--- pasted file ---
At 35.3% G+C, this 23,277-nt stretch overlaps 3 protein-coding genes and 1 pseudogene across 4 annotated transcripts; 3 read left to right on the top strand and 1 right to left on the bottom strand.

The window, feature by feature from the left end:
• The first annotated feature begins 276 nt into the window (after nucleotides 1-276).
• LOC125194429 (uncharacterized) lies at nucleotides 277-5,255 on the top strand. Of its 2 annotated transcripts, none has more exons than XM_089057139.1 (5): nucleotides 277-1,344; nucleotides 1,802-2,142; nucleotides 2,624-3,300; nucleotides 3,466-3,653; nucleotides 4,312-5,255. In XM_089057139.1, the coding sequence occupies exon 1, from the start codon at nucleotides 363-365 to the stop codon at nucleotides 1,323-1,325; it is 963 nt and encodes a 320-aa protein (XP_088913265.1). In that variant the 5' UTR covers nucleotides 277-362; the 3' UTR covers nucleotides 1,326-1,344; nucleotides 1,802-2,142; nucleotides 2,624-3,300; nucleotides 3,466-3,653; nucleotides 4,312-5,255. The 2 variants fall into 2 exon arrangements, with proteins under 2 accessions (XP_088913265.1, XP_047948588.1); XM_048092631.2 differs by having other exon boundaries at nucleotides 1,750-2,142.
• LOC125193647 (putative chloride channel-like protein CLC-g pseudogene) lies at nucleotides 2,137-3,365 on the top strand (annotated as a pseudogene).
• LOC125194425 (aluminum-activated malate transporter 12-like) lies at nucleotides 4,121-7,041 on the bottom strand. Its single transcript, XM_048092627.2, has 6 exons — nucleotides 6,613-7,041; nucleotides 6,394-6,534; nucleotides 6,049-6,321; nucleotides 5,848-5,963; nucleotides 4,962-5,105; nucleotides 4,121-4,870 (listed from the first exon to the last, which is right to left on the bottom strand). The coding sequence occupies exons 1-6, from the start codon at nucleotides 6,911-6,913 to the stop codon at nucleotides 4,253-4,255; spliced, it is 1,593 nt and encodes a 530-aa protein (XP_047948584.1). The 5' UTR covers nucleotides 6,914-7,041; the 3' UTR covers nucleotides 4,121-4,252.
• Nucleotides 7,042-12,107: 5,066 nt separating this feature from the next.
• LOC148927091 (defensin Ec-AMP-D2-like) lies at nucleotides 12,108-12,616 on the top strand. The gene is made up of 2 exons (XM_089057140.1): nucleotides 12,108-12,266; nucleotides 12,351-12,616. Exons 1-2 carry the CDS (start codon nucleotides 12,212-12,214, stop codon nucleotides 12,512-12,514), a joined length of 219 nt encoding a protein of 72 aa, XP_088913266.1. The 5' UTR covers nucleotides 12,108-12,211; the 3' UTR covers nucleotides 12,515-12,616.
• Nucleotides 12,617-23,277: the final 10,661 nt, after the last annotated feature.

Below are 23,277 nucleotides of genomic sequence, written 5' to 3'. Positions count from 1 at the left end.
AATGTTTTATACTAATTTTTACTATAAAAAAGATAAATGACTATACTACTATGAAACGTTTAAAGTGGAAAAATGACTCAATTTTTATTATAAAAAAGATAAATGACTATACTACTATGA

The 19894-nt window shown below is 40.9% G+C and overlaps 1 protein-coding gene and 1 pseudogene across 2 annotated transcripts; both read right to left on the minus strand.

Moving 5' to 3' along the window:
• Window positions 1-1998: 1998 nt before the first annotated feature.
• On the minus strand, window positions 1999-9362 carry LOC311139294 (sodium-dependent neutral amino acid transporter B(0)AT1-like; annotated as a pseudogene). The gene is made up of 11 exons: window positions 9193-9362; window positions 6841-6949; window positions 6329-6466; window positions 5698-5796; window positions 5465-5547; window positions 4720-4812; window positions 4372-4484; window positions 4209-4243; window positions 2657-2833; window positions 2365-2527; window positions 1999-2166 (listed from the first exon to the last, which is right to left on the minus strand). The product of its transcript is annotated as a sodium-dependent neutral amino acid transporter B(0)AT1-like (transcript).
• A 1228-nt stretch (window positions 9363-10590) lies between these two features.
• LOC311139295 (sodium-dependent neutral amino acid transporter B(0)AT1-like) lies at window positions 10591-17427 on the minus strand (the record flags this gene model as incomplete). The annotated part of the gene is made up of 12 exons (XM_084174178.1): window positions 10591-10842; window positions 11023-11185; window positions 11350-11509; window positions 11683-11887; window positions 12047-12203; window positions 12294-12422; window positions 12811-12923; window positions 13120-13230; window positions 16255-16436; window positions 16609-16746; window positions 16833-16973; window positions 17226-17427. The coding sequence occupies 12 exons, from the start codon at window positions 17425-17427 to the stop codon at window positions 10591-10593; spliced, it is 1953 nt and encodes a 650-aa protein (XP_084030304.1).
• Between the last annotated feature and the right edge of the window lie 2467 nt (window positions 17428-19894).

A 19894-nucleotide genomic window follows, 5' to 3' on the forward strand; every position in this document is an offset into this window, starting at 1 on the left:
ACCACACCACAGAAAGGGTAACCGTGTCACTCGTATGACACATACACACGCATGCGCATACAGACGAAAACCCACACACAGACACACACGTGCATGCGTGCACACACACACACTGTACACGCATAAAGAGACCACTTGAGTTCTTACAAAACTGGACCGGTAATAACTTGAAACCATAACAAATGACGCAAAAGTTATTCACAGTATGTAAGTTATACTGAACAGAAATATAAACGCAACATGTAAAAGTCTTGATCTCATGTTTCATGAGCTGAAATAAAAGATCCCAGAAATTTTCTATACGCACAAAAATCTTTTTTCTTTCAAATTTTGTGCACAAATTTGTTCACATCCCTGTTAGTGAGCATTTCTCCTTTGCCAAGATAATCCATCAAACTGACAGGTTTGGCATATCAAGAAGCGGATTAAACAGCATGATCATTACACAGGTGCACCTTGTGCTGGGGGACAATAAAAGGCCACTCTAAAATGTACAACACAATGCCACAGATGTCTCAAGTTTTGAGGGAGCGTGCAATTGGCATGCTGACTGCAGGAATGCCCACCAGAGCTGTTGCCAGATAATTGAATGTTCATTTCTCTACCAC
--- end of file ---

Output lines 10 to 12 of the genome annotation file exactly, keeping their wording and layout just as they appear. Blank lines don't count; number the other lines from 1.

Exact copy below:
Below are 23,277 nucleotides of genomic sequence, written 5' to 3'. Positions count from 1 at the left end.
AATGTTTTATACTAATTTTTACTATAAAAAAGATAAATGACTATACTACTATGAAACGTTTAAAGTGGAAAAATGACTCAATTTTTATTATAAAAAAGATAAATGACTATACTACTATGA

The 19894-nt window shown below is 40.9% G+C and overlaps 1 protein-coding gene and 1 pseudogene across 2 annotated transcripts; both read right to left on the minus strand.